An underwater photo taken by a remotely operated robot shows damage to support structures inside of one of Fukushima's three melted nuclear reactors

An underwater photo taken by a remotely operated robot shows damage to support structures inside of one of Fukushima's three melted nuclear reactors.

(Photo: Tokyo Electric Power Company Holdings)

Fears of Fresh Disaster Rise as Images Show Major Damage Inside Fukushima Reactor

The nuclear plant's operator said that damage to the reactor is "spread across large areas."

Images released Tuesday by the operator of Japan's destroyed Fukushima nuclear power plant showed significant damage on the inside of one of the facility's three melted reactors, heightening fears that another earthquake in the region could spark a fresh radioactive catastrophe.

The Associated Pressreported Tuesday that Tokyo Electric Power Company Holdings (TEPCO) sent an underwater remotely operated vehicle into the damaged reactor's "Unit 1 pedestal, a supporting structure right under the core."

"It came back with images seen for the first time since an earthquake and tsunami crippled the plant 12 years ago. The area inside the pedestal is where traces of the melted fuel can most likely be found," the outlet noted. "An approximately five-minute video—part of 39-hour-long images captured by the robot—showed that the 120-centimeter (3.9-foot)-thick concrete exterior of the pedestal was significantly damaged near its bottom, exposing the steel reinforcement inside."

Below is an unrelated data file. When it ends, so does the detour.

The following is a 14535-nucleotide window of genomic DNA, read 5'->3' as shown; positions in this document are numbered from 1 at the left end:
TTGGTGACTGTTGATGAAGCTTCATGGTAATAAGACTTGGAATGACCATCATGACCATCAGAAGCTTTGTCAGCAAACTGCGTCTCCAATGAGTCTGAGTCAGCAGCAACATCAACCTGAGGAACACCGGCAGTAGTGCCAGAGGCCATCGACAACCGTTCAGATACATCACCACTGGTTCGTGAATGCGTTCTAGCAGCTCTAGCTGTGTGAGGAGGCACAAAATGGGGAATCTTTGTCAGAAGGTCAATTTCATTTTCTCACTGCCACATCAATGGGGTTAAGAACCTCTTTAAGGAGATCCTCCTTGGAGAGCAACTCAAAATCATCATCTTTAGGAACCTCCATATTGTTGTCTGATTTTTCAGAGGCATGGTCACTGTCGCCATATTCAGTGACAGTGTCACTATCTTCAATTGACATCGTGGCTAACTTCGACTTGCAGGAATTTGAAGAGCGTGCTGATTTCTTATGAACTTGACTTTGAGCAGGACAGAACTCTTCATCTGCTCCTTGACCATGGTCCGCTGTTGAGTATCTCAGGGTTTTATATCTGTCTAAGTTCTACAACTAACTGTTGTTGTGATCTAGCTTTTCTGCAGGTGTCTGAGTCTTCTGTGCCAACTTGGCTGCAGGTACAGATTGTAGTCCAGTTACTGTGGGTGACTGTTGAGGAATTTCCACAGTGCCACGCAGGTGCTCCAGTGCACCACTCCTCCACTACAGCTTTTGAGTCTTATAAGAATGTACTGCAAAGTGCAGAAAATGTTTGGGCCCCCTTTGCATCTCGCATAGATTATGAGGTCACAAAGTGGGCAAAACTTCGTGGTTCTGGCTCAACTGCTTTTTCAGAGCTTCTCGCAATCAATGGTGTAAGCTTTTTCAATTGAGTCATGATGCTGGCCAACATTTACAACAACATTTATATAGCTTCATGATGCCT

AP added that "the images of the exposed steel reinforcement have triggered concerns about the reactor’s safety."

A TEPCO official said during a briefing Tuesday that while "there were some areas" that the robotic probe was unable to examine, the company believes damage to the reactor is "spread across large areas."

An estimated 880 tons of radioactive melted nuclear fuel are still inside the three Fukushima reactors.

The images were made public as TEPCO faced pressure from Fukushima's governor to conduct tests to ensure the structure can withstand another earthquake.

The new photos also came as TEPCO is preparing to dump more than a million tons of treated radioactive wastewater into the sea, drawing local and international outrage.

Last month, a spokesperson for China's foreign ministry called the plan "extremely irresponsible" and warned that "Japan's release of treated nuclear-contaminated water from the Fukushima plant concerns the global marine environment and public health, which is not a private matter for the Japanese side."

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